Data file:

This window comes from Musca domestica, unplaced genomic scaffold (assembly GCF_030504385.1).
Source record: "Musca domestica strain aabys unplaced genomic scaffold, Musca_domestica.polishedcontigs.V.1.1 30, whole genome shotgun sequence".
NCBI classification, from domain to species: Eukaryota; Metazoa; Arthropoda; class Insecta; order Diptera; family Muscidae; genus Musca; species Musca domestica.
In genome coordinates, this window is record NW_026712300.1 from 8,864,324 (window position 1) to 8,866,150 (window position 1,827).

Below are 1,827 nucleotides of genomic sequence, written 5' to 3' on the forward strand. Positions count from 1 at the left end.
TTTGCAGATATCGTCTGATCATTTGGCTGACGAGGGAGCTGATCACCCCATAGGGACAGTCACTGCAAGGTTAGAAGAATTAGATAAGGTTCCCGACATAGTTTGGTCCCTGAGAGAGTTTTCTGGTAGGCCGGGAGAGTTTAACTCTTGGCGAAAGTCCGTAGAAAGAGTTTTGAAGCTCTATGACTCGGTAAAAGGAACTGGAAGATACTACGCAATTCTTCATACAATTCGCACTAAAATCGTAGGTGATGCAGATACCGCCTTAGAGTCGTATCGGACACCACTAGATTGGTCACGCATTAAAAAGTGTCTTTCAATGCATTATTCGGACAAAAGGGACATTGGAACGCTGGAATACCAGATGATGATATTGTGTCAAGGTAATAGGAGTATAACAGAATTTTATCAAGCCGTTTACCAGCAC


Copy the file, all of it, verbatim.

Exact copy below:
This window comes from Musca domestica, unplaced genomic scaffold (assembly GCF_030504385.1).
Source record: "Musca domestica strain aabys unplaced genomic scaffold, Musca_domestica.polishedcontigs.V.1.1 30, whole genome shotgun sequence".
NCBI classification, from domain to species: Eukaryota; Metazoa; Arthropoda; class Insecta; order Diptera; family Muscidae; genus Musca; species Musca domestica.
In genome coordinates, this window is record NW_026712300.1 from 8,864,324 (window position 1) to 8,866,150 (window position 1,827).

Below are 1,827 nucleotides of genomic sequence, written 5' to 3' on the forward strand. Positions count from 1 at the left end.
TTTGCAGATATCGTCTGATCATTTGGCTGACGAGGGAGCTGATCACCCCATAGGGACAGTCACTGCAAGGTTAGAAGAATTAGATAAGGTTCCCGACATAGTTTGGTCCCTGAGAGAGTTTTCTGGTAGGCCGGGAGAGTTTAACTCTTGGCGAAAGTCCGTAGAAAGAGTTTTGAAGCTCTATGACTCGGTAAAAGGAACTGGAAGATACTACGCAATTCTTCATACAATTCGCACTAAAATCGTAGGTGATGCAGATACCGCCTTAGAGTCGTATCGGACACCACTAGATTGGTCACGCATTAAAAAGTGTCTTTCAATGCATTATTCGGACAAAAGGGACATTGGAACGCTGGAATACCAGATGATGATATTGTGTCAAGGTAATAGGAGTATAACAGAATTTTATCAAGCCGTTTACCAGCAC